PREMIER LEAGUE – Manchester United footballer Marcus Rashford, was honoured on Friday by Queen Elizabeth II, for his action against child poverty, during the Covid-19 pandemic, along with hundreds of anonymous people, who have contributed to the fight against the virus in the United Kingdom.
Under pressure from a campaign led by Marcus Rashford, made a Member of the Order of the British Empire (MBE), the government of Conservative Prime Minister Boris Johnson resolved in June to extend a programme of free meals for disadvantaged children during the summer when schools were closed and confined.
The executive’s initial refusal to maintain the programme over the summer, despite a moving appeal by Marcus Rashford and a limited cost in view of the astronomical sums involved in tackling the health crisis, had provoked a fire of criticism, including within the ruling party.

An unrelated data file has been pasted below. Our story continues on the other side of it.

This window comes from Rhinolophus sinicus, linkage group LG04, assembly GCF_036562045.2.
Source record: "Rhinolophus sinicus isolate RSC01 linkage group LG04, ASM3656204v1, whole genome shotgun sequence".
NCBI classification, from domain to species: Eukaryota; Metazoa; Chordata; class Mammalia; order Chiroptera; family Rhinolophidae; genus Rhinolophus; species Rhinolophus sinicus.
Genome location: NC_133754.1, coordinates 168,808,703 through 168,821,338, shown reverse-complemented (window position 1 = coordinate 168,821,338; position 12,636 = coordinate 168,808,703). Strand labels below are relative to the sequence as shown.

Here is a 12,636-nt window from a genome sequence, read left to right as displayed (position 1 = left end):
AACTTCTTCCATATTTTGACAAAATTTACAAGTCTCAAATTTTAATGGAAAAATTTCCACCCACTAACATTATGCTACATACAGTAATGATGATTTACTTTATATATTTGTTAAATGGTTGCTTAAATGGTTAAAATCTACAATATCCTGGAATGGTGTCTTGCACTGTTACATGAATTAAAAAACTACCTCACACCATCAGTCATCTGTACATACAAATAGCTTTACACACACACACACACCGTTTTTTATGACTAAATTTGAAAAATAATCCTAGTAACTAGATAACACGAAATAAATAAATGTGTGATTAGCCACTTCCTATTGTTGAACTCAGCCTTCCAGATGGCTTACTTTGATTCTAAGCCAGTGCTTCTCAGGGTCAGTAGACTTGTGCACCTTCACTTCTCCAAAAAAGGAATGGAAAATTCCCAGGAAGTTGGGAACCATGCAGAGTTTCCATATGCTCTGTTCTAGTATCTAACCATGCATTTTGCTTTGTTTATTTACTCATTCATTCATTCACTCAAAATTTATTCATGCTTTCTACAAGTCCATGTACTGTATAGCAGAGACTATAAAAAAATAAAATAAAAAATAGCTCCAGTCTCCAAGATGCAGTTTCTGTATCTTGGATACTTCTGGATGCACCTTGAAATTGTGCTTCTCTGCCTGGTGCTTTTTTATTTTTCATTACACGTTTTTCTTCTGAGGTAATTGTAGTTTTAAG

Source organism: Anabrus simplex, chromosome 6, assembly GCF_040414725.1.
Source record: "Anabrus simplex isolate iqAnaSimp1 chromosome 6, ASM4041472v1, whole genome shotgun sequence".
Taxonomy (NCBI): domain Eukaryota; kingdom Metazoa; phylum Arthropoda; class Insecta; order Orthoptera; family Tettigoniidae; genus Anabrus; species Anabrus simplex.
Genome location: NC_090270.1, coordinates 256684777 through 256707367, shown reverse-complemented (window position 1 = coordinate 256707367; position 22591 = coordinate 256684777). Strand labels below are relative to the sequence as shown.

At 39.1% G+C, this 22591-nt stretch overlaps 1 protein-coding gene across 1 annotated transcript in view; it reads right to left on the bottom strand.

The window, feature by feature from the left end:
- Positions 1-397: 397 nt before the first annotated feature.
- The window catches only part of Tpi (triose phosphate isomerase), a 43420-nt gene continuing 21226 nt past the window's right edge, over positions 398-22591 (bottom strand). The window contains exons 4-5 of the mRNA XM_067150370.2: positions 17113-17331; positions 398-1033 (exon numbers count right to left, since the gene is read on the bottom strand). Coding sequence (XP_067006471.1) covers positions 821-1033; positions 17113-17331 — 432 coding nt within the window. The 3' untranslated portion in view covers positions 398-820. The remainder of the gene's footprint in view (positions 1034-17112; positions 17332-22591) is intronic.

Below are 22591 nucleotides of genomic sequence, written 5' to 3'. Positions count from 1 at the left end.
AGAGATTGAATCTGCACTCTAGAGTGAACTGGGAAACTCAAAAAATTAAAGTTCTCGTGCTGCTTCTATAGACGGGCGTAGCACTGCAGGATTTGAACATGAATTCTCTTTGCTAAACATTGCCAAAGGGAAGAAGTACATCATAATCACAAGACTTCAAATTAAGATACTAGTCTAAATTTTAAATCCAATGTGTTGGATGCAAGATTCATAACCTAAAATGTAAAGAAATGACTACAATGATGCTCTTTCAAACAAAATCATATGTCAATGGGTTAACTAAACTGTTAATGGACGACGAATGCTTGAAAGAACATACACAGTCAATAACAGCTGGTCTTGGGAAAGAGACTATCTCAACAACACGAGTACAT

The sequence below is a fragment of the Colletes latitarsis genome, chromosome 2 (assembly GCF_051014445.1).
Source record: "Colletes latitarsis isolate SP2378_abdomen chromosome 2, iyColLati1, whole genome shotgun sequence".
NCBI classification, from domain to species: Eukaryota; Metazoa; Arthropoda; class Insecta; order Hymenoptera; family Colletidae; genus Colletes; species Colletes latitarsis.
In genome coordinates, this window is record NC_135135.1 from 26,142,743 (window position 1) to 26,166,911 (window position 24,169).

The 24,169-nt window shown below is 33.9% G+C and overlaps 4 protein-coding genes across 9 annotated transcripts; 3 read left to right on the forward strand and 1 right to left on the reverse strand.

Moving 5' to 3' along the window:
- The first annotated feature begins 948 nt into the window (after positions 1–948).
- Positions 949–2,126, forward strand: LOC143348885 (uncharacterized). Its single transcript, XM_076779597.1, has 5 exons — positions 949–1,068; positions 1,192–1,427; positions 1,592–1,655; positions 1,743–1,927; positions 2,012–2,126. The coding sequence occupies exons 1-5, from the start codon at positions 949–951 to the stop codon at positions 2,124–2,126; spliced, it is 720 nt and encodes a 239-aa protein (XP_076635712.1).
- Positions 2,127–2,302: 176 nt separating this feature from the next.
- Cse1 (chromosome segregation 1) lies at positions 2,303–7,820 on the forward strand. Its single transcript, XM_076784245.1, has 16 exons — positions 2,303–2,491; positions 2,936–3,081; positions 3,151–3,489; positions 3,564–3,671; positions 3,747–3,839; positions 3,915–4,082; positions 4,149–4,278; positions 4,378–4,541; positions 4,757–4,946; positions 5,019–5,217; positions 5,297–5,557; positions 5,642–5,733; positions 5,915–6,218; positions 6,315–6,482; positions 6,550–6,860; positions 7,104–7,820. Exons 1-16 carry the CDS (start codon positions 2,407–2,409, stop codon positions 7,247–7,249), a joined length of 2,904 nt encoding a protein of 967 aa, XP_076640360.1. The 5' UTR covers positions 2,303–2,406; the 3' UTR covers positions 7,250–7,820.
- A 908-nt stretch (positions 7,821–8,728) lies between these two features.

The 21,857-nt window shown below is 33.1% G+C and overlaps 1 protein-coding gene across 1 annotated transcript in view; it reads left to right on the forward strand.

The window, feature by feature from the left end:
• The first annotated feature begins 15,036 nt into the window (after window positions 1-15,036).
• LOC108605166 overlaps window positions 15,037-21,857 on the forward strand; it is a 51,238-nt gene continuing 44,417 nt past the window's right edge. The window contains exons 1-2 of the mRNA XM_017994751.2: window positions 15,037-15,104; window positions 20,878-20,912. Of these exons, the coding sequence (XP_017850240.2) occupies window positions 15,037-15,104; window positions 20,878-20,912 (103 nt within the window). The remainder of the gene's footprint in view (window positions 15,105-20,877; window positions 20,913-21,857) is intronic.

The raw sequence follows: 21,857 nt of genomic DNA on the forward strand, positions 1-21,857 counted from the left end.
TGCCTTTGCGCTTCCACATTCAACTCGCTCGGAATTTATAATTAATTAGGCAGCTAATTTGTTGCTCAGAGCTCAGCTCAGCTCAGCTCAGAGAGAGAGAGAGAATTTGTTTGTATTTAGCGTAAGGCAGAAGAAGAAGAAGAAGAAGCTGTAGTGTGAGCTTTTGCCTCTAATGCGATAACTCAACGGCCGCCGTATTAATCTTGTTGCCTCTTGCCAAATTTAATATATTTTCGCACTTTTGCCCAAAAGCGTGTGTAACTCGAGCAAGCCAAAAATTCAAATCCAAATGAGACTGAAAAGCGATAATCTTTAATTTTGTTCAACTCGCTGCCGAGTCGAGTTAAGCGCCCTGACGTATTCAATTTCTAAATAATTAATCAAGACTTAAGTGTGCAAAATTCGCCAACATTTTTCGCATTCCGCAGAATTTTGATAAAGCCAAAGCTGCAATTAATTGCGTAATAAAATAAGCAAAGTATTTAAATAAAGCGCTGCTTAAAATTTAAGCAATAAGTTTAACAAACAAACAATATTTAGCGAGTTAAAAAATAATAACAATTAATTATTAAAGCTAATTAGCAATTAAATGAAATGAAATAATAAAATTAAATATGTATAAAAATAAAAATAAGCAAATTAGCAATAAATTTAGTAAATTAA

In total, the Queen singled out 1,495 people, including fitness guru Joe Wicks, whose free daily online exercise lessons had been well attended by children in confinement.
Also included were many anonymous people, such as healthcare workers, fundraisers and experts, whose contribution was essential during the pandemic.
THESE ROYAL DISTINCTIONS ARE AWARDED TWICE A YEAR.
The list reflects “the kind of country we are: caring, compassionate and determined in the face of a global pandemic,” commented Boris Johnson in a statement. “The hard work and dedication of these local heroes, often from the shadows, helped us to hold on,” he added, congratulating them.
The publication of the list of honours was originally planned for June on the occasion of Elizabeth II’s 94th birthday, but had been postponed to amend it in the wake of the pandemic.
These Royal Honours are awarded twice a year, on New Year’s Day and on the Queen’s official birthday, which is celebrated in June although she was born on April 21, 1926.